The popularity of Claas machinery has been steadily rising since several combines arrived in the UK in 1947.
Earlier Claas combines and balers had been trialled and sold in the UK in the 1930s but not in significant numbers.
In 1946 after Germany had been split up by the Allies, the Claas factory ended up in the British Zone.
A Scottish Army officer, and possibly farmer’s son, Ian Fleming, who later did a great deal of work with the Scottish Museum of Rural Life, came across one of the new Claas Super trailed combines. The board of trade was alerted and one was shipped to the UK for evaluation by the National Institute of Agricultural Engineering (NIAE) at Askham Bryan, near York, in 1946.
The director of agriculture in the British Zone – Harold Walston, and later Lord Latson, who was the father of well-known Cambridgeshire farmer and broadcaster Oliver Walston – also visited the factory and was impressed by the combine. His son still uses Claas combines today.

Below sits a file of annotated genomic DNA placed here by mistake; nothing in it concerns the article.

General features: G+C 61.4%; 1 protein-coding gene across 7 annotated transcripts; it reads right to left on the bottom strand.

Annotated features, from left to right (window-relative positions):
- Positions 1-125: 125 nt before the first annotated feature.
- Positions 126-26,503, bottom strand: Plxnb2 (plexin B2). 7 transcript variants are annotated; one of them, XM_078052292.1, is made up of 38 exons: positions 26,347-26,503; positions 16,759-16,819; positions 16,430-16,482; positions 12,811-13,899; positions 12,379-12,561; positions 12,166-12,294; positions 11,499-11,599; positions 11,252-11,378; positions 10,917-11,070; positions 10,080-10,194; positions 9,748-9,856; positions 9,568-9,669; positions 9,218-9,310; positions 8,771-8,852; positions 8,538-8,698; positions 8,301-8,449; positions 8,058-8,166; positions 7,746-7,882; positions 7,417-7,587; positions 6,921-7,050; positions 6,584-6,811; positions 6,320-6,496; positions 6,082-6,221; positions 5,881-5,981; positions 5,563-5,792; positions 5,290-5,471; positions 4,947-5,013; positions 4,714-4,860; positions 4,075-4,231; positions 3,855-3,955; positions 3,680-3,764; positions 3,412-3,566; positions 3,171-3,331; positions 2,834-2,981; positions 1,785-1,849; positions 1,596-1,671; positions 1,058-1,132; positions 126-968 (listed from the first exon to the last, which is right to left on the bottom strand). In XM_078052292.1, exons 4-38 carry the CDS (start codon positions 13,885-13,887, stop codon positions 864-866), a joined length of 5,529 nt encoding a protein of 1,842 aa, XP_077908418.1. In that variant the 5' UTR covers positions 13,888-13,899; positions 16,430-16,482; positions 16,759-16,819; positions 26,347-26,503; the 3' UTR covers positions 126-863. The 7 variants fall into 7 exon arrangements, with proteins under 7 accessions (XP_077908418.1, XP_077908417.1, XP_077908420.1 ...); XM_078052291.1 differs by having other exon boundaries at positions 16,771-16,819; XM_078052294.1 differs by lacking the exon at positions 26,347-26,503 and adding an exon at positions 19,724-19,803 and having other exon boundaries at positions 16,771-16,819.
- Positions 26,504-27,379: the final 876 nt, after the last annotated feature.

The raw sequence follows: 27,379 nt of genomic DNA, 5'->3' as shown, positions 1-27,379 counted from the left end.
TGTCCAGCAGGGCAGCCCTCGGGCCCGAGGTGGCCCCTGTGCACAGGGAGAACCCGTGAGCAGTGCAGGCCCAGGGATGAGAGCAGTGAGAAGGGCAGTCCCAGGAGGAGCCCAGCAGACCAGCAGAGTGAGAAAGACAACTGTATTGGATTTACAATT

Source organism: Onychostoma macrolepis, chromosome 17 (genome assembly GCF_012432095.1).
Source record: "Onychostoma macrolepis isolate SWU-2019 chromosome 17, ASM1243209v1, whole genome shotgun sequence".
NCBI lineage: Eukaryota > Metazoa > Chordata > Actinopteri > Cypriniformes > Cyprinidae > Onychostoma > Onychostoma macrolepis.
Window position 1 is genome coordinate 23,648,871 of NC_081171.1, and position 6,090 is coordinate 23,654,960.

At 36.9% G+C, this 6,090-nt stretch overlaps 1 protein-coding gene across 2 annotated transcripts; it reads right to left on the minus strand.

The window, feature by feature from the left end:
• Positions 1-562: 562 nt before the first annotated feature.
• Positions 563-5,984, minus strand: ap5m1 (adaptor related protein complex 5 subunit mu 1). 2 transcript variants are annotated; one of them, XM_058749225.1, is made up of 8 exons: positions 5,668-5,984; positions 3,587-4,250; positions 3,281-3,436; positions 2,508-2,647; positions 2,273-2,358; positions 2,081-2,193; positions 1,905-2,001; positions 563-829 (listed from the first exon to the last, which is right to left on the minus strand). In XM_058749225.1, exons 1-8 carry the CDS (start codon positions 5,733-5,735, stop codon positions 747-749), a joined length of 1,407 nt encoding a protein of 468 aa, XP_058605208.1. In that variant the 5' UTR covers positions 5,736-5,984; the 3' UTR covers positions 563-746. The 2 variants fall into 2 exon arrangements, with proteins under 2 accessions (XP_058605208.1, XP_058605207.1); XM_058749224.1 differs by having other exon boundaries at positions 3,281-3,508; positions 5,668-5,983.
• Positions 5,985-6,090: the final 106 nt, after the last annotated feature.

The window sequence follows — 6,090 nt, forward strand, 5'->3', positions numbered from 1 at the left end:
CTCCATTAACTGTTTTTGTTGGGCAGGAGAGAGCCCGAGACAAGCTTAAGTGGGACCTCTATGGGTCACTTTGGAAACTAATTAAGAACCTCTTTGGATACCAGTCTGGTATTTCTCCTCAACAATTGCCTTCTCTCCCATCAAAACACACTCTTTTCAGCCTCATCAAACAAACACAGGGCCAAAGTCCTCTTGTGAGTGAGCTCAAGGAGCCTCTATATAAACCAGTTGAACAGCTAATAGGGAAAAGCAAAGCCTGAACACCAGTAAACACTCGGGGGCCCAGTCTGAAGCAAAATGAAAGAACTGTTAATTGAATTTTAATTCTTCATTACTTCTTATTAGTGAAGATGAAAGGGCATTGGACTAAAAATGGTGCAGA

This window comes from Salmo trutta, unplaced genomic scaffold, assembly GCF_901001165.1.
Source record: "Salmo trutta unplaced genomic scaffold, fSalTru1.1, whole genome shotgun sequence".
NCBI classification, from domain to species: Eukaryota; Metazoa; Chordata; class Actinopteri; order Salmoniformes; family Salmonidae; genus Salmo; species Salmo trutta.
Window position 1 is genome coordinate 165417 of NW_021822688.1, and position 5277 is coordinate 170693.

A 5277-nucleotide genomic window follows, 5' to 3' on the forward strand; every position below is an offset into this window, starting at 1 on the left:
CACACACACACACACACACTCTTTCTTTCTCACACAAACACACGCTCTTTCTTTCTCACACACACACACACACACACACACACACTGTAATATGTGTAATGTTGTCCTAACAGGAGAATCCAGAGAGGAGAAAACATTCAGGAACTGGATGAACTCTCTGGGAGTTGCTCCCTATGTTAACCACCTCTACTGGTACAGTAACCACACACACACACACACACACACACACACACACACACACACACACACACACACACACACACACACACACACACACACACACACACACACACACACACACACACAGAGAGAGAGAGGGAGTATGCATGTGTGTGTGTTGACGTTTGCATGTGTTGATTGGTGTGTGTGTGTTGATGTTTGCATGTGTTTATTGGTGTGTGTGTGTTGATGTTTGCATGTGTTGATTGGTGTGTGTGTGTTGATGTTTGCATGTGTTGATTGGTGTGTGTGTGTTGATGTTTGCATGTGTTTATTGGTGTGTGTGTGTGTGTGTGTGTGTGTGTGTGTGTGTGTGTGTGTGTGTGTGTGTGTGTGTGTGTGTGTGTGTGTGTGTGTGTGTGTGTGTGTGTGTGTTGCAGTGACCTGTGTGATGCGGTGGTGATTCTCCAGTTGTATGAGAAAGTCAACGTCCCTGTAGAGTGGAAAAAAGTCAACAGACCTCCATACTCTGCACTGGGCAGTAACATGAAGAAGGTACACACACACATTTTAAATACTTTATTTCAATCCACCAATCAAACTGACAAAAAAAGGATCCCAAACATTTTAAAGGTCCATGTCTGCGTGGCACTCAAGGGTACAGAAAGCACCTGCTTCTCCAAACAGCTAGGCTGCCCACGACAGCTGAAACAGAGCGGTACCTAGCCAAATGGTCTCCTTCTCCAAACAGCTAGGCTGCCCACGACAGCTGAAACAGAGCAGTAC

In 1947 Roy Wieck, of the Board of Trade, confiscated 11 combines as part of war reparations. He offered them to several UK machinery concerns who all turned them down. He then offered them to J. Mann and Son of Saxham in Suffolk. They had been handling the German Lanz tractors before the war and then Oliver equipment during the conflict. After the ending of Lease Lend in 1945 they were without new machinery to handle and the call from Wieck came out of the blue. After Bill Mann had gained assurance from the NIAE on the combine’s ability he agreed to take them and subsequently sold them all.
August Claas’s son Helmut came over with the first combines and translated all the parts and instruction books into English and organised the spares store in a former pigsty.
It is also believed that Ian Fleming had organised a shipment of combines to Scotland where they were handled by SAI from their depot in Haddington, south of Edinburgh.
The following year 50 combines arrived and year on year the number increased and the distribution network was streamlined helping Claas to become a dominator of today’s harvesting scene.